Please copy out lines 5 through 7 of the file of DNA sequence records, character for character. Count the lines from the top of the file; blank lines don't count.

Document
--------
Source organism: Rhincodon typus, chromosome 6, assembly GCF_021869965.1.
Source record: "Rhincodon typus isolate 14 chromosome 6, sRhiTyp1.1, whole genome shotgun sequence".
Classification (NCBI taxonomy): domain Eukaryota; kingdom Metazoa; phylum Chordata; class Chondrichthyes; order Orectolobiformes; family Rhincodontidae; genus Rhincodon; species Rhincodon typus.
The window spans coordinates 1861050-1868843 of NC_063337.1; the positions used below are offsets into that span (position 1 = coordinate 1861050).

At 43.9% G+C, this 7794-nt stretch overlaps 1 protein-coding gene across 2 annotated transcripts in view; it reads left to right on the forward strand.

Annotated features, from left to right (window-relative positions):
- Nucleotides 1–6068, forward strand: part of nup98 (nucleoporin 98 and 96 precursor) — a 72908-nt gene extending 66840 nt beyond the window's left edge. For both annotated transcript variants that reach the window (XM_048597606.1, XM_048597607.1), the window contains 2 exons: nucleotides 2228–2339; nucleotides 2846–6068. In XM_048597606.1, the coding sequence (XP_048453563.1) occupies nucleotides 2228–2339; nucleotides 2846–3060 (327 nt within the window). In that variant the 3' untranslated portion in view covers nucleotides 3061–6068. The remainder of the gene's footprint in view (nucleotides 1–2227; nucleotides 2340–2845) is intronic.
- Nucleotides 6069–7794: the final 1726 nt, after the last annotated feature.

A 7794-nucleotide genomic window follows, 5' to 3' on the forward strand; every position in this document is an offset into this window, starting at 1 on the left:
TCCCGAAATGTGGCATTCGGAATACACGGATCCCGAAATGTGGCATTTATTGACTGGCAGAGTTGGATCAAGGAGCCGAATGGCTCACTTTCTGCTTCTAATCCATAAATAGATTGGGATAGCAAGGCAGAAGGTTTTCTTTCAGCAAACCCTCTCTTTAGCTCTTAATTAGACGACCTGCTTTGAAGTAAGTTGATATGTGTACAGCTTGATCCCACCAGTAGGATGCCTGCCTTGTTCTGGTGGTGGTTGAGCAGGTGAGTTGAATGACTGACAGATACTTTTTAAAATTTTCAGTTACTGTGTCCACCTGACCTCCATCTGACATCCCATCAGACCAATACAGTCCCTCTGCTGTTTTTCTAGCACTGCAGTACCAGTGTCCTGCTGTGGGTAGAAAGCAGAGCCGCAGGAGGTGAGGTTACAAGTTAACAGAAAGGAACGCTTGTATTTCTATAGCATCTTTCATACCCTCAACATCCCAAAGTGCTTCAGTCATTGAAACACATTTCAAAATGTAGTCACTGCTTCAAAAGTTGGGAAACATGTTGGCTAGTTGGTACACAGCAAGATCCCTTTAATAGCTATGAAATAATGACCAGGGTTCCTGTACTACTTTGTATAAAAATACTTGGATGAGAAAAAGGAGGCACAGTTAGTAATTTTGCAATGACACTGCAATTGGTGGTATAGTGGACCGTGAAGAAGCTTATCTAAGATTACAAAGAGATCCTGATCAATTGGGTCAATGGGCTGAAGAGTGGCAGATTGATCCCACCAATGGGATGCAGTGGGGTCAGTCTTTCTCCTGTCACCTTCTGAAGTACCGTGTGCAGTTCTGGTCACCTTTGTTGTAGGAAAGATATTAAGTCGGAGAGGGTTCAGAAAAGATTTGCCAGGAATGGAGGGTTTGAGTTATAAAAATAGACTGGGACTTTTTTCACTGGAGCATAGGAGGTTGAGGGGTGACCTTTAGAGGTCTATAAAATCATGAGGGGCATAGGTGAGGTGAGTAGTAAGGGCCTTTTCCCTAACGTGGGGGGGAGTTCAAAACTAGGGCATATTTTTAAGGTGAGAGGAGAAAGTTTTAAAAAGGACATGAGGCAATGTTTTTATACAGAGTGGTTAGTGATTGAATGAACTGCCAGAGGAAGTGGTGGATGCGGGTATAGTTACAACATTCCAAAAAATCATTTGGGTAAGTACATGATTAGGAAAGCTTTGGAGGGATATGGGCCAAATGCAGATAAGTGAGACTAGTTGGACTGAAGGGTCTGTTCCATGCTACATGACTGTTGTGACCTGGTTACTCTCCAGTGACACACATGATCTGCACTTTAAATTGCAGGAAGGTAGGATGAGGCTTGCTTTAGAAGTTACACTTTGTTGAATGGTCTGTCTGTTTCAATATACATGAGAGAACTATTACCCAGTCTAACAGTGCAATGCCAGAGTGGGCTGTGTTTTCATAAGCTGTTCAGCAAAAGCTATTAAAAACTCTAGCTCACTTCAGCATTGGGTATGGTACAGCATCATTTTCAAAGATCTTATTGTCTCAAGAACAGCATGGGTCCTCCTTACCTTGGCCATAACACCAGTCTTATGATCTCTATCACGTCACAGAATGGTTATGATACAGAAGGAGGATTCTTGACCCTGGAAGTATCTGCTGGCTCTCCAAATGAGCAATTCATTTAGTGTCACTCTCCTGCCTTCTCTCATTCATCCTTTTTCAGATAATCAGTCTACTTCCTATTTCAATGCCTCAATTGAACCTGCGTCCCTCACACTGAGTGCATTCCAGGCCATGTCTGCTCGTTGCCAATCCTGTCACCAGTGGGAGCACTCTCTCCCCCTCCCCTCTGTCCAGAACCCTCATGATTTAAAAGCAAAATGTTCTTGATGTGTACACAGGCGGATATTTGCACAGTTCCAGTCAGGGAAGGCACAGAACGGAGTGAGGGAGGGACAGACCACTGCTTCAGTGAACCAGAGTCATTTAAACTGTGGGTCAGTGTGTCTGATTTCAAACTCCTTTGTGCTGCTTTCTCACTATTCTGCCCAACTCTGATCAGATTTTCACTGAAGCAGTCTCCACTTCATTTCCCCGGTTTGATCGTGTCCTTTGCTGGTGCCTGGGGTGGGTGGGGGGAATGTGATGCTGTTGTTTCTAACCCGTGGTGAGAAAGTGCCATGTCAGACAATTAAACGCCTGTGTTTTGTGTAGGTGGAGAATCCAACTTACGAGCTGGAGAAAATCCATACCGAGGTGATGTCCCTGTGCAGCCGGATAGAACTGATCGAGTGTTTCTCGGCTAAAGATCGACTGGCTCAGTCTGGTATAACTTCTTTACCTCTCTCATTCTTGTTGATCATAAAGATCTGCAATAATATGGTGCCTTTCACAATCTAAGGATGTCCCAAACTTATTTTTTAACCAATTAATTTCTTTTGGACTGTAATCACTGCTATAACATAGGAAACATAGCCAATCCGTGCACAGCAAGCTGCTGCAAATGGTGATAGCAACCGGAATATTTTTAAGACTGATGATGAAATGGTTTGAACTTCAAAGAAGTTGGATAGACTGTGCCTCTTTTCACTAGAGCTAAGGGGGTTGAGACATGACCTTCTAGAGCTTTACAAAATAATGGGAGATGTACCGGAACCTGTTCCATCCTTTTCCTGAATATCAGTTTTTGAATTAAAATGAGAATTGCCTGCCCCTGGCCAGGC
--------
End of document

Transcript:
At 43.9% G+C, this 7794-nt stretch overlaps 1 protein-coding gene across 2 annotated transcripts in view; it reads left to right on the forward strand.

Annotated features, from left to right (window-relative positions):
- Nucleotides 1–6068, forward strand: part of nup98 (nucleoporin 98 and 96 precursor) — a 72908-nt gene extending 66840 nt beyond the window's left edge. For both annotated transcript variants that reach the window (XM_048597606.1, XM_048597607.1), the window contains 2 exons: nucleotides 2228–2339; nucleotides 2846–6068. In XM_048597606.1, the coding sequence (XP_048453563.1) occupies nucleotides 2228–2339; nucleotides 2846–3060 (327 nt within the window). In that variant the 3' untranslated portion in view covers nucleotides 3061–6068. The remainder of the gene's footprint in view (nucleotides 1–2227; nucleotides 2340–2845) is intronic.